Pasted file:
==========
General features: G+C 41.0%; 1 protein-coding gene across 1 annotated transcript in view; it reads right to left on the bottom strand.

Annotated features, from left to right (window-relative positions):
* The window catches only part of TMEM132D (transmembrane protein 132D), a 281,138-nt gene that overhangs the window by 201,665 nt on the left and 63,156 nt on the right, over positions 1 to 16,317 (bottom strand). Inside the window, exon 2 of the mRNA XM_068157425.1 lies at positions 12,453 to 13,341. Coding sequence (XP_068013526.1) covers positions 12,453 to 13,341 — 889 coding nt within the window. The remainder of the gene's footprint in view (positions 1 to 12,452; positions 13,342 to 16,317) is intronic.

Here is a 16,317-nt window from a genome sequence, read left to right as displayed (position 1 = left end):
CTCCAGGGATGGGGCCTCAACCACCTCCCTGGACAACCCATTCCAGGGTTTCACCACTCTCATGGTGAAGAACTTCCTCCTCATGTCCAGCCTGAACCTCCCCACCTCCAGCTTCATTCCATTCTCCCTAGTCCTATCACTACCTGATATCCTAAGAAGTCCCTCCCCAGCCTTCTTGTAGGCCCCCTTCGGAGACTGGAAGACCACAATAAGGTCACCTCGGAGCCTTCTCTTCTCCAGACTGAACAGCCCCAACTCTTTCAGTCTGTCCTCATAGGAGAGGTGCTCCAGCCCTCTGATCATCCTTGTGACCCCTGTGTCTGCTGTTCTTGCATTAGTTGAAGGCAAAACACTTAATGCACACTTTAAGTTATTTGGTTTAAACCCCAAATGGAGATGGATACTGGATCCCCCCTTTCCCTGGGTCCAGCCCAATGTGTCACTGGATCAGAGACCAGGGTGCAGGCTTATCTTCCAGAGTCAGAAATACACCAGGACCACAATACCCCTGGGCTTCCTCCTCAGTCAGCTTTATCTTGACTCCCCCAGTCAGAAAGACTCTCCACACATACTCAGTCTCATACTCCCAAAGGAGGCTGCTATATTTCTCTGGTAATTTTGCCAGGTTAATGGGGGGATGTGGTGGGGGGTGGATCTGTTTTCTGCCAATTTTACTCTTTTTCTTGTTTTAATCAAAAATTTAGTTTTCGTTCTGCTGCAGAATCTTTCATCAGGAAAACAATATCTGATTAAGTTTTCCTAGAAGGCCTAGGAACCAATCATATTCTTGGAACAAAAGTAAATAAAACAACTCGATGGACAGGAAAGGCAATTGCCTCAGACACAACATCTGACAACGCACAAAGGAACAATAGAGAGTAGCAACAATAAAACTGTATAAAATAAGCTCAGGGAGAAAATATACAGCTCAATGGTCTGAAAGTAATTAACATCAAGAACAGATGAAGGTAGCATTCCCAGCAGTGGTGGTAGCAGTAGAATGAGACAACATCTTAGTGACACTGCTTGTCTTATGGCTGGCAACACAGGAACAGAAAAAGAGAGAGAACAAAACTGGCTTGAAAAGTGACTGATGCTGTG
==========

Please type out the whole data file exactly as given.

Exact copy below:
General features: G+C 41.0%; 1 protein-coding gene across 1 annotated transcript in view; it reads right to left on the bottom strand.

Annotated features, from left to right (window-relative positions):
* The window catches only part of TMEM132D (transmembrane protein 132D), a 281,138-nt gene that overhangs the window by 201,665 nt on the left and 63,156 nt on the right, over positions 1 to 16,317 (bottom strand). Inside the window, exon 2 of the mRNA XM_068157425.1 lies at positions 12,453 to 13,341. Coding sequence (XP_068013526.1) covers positions 12,453 to 13,341 — 889 coding nt within the window. The remainder of the gene's footprint in view (positions 1 to 12,452; positions 13,342 to 16,317) is intronic.

Here is a 16,317-nt window from a genome sequence, read left to right as displayed (position 1 = left end):
CTCCAGGGATGGGGCCTCAACCACCTCCCTGGACAACCCATTCCAGGGTTTCACCACTCTCATGGTGAAGAACTTCCTCCTCATGTCCAGCCTGAACCTCCCCACCTCCAGCTTCATTCCATTCTCCCTAGTCCTATCACTACCTGATATCCTAAGAAGTCCCTCCCCAGCCTTCTTGTAGGCCCCCTTCGGAGACTGGAAGACCACAATAAGGTCACCTCGGAGCCTTCTCTTCTCCAGACTGAACAGCCCCAACTCTTTCAGTCTGTCCTCATAGGAGAGGTGCTCCAGCCCTCTGATCATCCTTGTGACCCCTGTGTCTGCTGTTCTTGCATTAGTTGAAGGCAAAACACTTAATGCACACTTTAAGTTATTTGGTTTAAACCCCAAATGGAGATGGATACTGGATCCCCCCTTTCCCTGGGTCCAGCCCAATGTGTCACTGGATCAGAGACCAGGGTGCAGGCTTATCTTCCAGAGTCAGAAATACACCAGGACCACAATACCCCTGGGCTTCCTCCTCAGTCAGCTTTATCTTGACTCCCCCAGTCAGAAAGACTCTCCACACATACTCAGTCTCATACTCCCAAAGGAGGCTGCTATATTTCTCTGGTAATTTTGCCAGGTTAATGGGGGGATGTGGTGGGGGGTGGATCTGTTTTCTGCCAATTTTACTCTTTTTCTTGTTTTAATCAAAAATTTAGTTTTCGTTCTGCTGCAGAATCTTTCATCAGGAAAACAATATCTGATTAAGTTTTCCTAGAAGGCCTAGGAACCAATCATATTCTTGGAACAAAAGTAAATAAAACAACTCGATGGACAGGAAAGGCAATTGCCTCAGACACAACATCTGACAACGCACAAAGGAACAATAGAGAGTAGCAACAATAAAACTGTATAAAATAAGCTCAGGGAGAAAATATACAGCTCAATGGTCTGAAAGTAATTAACATCAAGAACAGATGAAGGTAGCATTCCCAGCAGTGGTGGTAGCAGTAGAATGAGACAACATCTTAGTGACACTGCTTGTCTTATGGCTGGCAACACAGGAACAGAAAAAGAGAGAGAACAAAACTGGCTTGAAAAGTGACTGATGCTGTG